Applying Your EA Continuing Education to Taxpayers With Vacation Homes
Passing the enrolled agent exam permits you to help taxpayers with a variety of tax issues. There’s no shortage of potential clients with common situations that involve complex tax reporting. For example, after obtaining the enrolled agent designation you can market yourself as a tax expert to the many individuals with vacation homes.
Handling the deduction of expenses for a vacation property is fairly simple if it’s a second home. The mortgage interest and real estate taxes are tax deductible just as with a primary residence. The trouble begins if the property is rented during part of the year. That affects how to handle the deductible expenses.
People with vacation homes that they occasionally rent need to know about the valuable knowledge you possess from your enrolled agent course studies. Rental of a property for less than two weeks during the year is ignored for federal income tax purposes. The rent received is not taxed. But there are also no tax deductions, except mortgage interest and real estate taxes just as if the property was never rented.
Rental of a property used by the owner and also rented for more than 14 days triggers some detailed tax accounting. This situation requires dividing the expenses into categories for the personal usage and rental usage periods. You can perform this exercise for taxpayers because it’s addressed in your EA continuing education.
The calculation applies the number of rental days as a percentage of the entire year to determine deductions associated with rental activity. This creates a rental tax deduction for a portion of some normally nondeductible household expenditures – such as utilities and repairs. Of course, these deductions reduce the tax impact of the rental income.
Expenses during the percentage of each year that the property is personally used are not deductible – except for ordinarily allowed deductions on second homes. This includes mortgage interest and real estate taxes and casualty losses.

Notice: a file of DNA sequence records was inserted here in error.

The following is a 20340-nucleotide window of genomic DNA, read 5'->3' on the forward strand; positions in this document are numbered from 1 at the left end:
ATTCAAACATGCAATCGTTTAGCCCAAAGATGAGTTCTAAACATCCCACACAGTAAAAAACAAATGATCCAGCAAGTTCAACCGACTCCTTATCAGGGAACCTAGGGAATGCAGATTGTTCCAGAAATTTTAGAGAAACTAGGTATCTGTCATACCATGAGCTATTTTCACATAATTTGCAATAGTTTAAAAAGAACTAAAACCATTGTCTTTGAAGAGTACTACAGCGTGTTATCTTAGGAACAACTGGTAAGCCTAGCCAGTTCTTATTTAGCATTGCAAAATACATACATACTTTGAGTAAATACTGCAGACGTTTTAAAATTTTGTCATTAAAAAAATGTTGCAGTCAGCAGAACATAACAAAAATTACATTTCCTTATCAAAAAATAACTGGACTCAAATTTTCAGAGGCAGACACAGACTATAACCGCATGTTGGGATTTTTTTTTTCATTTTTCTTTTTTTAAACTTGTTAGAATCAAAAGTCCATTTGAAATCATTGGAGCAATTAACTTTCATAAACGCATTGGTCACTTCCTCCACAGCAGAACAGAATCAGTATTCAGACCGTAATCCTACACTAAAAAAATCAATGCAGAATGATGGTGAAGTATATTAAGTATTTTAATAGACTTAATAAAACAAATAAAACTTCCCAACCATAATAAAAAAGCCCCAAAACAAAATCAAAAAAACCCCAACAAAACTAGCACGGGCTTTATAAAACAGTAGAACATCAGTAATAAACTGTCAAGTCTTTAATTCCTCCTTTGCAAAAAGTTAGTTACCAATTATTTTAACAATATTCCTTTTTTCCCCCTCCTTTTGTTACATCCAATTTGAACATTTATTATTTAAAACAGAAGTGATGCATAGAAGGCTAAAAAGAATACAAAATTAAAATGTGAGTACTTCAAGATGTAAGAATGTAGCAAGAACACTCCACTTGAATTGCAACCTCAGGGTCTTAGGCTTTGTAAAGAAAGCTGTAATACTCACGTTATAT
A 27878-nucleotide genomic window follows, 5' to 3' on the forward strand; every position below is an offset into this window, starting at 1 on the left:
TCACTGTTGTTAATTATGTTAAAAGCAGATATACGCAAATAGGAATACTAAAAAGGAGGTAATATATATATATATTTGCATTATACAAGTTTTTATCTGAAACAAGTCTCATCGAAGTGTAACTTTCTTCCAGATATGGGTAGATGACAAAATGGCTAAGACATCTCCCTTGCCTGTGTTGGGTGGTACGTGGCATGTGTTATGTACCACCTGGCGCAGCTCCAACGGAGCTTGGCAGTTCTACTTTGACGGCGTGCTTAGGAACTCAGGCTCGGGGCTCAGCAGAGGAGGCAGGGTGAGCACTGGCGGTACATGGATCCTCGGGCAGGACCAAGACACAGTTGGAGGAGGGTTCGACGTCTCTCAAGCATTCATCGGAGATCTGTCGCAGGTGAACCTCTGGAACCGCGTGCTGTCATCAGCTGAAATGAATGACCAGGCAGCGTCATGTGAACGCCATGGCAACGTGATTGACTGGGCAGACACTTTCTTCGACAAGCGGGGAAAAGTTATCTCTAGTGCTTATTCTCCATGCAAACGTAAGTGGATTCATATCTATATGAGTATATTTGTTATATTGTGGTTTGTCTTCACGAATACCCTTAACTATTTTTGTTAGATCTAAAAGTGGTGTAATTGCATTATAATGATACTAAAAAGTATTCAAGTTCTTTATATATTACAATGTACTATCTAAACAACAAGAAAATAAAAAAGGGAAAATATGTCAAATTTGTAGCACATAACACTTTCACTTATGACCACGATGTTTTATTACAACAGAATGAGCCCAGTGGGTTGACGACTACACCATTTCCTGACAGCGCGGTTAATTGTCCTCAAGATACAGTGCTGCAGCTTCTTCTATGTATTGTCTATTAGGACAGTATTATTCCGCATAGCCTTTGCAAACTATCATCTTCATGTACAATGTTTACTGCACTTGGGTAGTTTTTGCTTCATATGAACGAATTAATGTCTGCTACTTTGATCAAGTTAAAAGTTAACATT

Another case where your EA CPE is deployed in figuring out a complicated tax matter is when the vacation home owner occupies the property for more than 14 days or 10 percent of the days it is rented, whichever is greater. In such circumstances, you can’t permit the taxpayer to use the vacation home to create a loss for its second use as rental property. Expenses for the percentage of rental time are still deductible but only up to the amount of rental income. Excess rental period expenses are carried over to subsequent years.
There are fewer limitations on loss deductions for properties converted from personal use to rental activity during the year. In addition, these conversion events are when you want taxpayers to begin utilizing your enrolled agent expertise. When individuals start using vacation homes for rental purposes, they need professional tax advice. Make sure they can find you for this important service.
IRS Circular 230 Disclosure
Pursuant to the requirements of the Internal Revenue Service Circular 230, we inform you that, to the extent any advice relating to a Federal tax issue is contained in this communication, including in any attachments, it was not written or intended to be used, and cannot be used, for the purpose of (a) avoiding any tax related penalties that may be imposed on you or any other person under the Internal Revenue Code, or (b) promoting, marketing or recommending to another person any transaction or matter addressed in this communication.